Lady Franklin’s Rock

11 Jun
English: Graves of the dead crewman from the 1...

English: Graves of the dead crewman from the 1845 Franklin Northwest Passage expedition. (Photo credit: Wikipedia)

There are few more dramatic stories in Canadian history than the account of Sir John Franklin‘s death in the Arctic on June 11, 1847.  His expedition to discover the Northwest Passage sailed from Britain in May, 1845.  His ships, the Terror and Erebus, were last seen at the entrance to Lancaster Sound in July.  It took fourteen years of searching by many expeditions before it was learned what had happened.  A record was found in a cairn at Point Victory giving the history of the expedition until April 25, 1848.

After spending the winter of 1845-1846 at Beechey Island, North Devon, the expedition reached the west side of Cornwallis Island and followed a route that had been especially assigned before Franklin had left Britain.  He navigated Peel and Franklin Straits southward, but had been stopped by ice coming down McClintock Channel.  The ships were ice-bound on September 12, 1846.  Franklin died the following June.  By that time, the death toll of the expedition was 9 officers and 15 men of the total of 129 who had sailed from Britain.

The survivors stayed in the Erebus and Terror until April 22, 1848, when it was decided to trek overland to Back’s Fish River.  Not a single man survived.  Eskimos saw them trying to make their way over the ice, but said they died as they walked.

At one stage of Franklin’s career, he had been Lieutenant-Governor of Van Diemen’s Land, Tasmania, where British convicts were sent.  When he was lost, the colony gave Lady Franklin £7,000 to finance a search.  She not only sent out expeditions but went on one herself.  It tried to get to the Arctic by going up the Fraser River from the Pacific, but was stopped at what is now known as “Lady Franklin’s Rock.”

The record found at Point Victory included the information that Franklin had discovered a channel leading south along the west of North Somerset, discovered by Parry in 1819.  Franklin knew he could reach the Bering Sea through it, the long-sought Northwest Passage. Discovery of the Passage, however, was officially credited to Captain McClure who charted it when searching for Franklin in 1850.  His was only one of forty expeditions sent during the fourteen-year search.

Some of you will certainly want to learn more than what’s in this post, so I can suggest a few sites. You can begin with Sir John Franklin Was Here – it’s a real treat! Then, there’s The Canadian Encyclopedia  for a complete look at Franklin’s life and legacy. Another very interesting site, I suggest visiting Elisha Kent Kane Historical Society written by Russell A. Potter, Ph.D.. I found another good article at Canadian Geographic. Of course, another source that you can always depend on is CBC!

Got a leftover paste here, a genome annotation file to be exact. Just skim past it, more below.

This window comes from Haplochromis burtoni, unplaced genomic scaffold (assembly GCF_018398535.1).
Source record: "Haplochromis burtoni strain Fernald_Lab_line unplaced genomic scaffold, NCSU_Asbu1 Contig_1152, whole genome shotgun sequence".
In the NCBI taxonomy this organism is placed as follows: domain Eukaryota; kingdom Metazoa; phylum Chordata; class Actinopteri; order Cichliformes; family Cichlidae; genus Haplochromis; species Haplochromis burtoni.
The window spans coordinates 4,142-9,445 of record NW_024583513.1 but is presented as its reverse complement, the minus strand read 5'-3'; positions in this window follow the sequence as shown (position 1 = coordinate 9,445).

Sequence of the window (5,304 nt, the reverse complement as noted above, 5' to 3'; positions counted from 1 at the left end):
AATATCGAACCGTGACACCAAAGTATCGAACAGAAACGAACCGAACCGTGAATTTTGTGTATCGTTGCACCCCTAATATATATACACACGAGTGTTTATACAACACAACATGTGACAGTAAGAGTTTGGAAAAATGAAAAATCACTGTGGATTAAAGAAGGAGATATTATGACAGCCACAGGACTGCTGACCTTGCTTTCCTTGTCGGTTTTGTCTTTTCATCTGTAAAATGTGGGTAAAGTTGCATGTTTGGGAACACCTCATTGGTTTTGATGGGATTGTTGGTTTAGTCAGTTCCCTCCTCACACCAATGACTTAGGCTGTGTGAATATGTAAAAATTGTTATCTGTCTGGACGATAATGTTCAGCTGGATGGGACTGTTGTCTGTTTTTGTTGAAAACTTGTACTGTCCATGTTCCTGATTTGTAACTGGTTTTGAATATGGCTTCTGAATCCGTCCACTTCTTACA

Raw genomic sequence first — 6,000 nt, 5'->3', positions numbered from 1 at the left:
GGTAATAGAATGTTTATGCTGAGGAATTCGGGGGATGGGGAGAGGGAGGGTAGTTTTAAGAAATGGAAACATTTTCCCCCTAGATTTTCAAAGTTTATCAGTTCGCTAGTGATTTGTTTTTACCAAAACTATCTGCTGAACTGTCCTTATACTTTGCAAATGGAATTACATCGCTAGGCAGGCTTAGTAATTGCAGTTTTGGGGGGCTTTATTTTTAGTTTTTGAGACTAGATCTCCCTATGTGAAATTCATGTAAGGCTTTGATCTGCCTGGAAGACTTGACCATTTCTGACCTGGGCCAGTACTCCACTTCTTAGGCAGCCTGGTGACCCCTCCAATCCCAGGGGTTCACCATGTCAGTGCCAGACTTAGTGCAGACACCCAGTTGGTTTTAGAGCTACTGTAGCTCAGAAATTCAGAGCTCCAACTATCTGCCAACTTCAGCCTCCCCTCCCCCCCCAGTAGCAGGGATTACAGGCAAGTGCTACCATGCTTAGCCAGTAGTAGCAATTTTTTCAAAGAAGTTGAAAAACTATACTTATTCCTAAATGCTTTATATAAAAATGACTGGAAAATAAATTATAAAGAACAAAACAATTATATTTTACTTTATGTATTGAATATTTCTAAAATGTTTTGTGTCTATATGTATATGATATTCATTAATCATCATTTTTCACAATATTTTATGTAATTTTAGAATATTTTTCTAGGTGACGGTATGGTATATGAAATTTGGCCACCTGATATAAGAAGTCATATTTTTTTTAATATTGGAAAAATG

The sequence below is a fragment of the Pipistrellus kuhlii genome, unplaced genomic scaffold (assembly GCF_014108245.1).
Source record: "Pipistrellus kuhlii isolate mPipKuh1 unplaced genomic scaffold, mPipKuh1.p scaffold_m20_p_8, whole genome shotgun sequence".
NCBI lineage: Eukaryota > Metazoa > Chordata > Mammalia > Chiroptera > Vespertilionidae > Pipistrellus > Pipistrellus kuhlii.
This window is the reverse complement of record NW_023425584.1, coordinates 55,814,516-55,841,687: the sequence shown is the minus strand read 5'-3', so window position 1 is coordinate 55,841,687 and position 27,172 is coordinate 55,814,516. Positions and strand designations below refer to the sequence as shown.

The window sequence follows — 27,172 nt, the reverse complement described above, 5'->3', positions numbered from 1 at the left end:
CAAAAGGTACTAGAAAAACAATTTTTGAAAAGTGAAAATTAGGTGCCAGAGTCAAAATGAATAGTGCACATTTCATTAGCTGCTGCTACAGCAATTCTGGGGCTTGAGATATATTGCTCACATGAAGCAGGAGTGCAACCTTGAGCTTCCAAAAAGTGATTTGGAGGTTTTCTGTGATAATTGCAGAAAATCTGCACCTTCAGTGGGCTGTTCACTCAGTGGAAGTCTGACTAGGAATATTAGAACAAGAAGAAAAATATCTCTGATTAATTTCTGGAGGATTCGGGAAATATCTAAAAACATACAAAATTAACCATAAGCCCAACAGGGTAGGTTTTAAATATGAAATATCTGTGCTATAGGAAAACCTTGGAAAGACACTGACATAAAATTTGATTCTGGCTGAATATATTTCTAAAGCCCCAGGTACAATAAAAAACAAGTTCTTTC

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14 responses to “Lady Franklin’s Rock

  1. afterthekidsleave

    June 11, 2013 at 1:27 pm

    Wow…I can’t imagine trying to follow the Fraser up to the Arctic. Great story!

    • tkmorin

      June 11, 2013 at 6:10 pm

      Thanks, I’m glad you enjoyed it! 🙂

  2. Michelle Bennetts Heumann

    June 11, 2013 at 9:57 am

    Poor Lady Franklin!

    You probably know this song…

    • tkmorin

      June 13, 2013 at 10:36 pm

      I love it!!

      By the way, I really appreciate your visits, comments and encouragement. Please accept the award at … Just my way of saying thank you! 🙂

      • Michelle Bennetts Heumann

        June 14, 2013 at 10:24 am

        That song gives me goose bumps, and gets stuck in my head for days!
        And thank you for the award, that’s very kind!
        I had meant to tell you (and then never got around to it…) that I had linked to a couple of your posts when I did a ludicrously long blog post about Halifax – your summary of the Treaty of Utrecht, and Africville – so thanks! 🙂

        • tkmorin

          June 14, 2013 at 10:59 am

          I’m not sure my comment on the page has gone through, but suffice it to say that I thoroughly enjoyed it. Your writing style and the great details! I’ve bookmarked it so that I can go back and follow the links! 🙂

          • Michelle Bennetts Heumann

            June 14, 2013 at 11:00 am

            Thanks! There are a LOT of links… 🙂

          • tkmorin

            June 14, 2013 at 11:04 am

            I love it! When I write my posts, care of length, I use links for parts of stories I omit. I love links. 🙂

  3. weggieboy

    June 11, 2013 at 9:38 am

    Viewing photos of the well-preserved body of John Torrington, one of the first three to die on the expedition, is to witness a very human side of history rarely seen until the advent of photos, film, and video. Ironic, isn’t it, that the Northwest Passage now exists, thanks to global warming, and is open most of the year to shipping?

    • tkmorin

      June 11, 2013 at 10:35 am

      It is ironic, as many things are after time has elapsed. Thank you for the visit, and comment! -)

  4. L. Marie

    June 11, 2013 at 8:24 am

    Arctic stories are so fascinating. I admire these intrepid explorers, but how awful not to hear anything for such a long time about what happened to them. How incredibly sad.

    • tkmorin

      June 11, 2013 at 9:45 am

      I’m not sure I have what it took these these brave people to do what they had to do! I don’t think I’m that strong .. 🙂

  5. WM

    June 11, 2013 at 8:15 am

    A touching photo…

    • tkmorin

      June 11, 2013 at 9:41 am

      It is, isn’t it? WordPress finds the darnedest photos! 🙂


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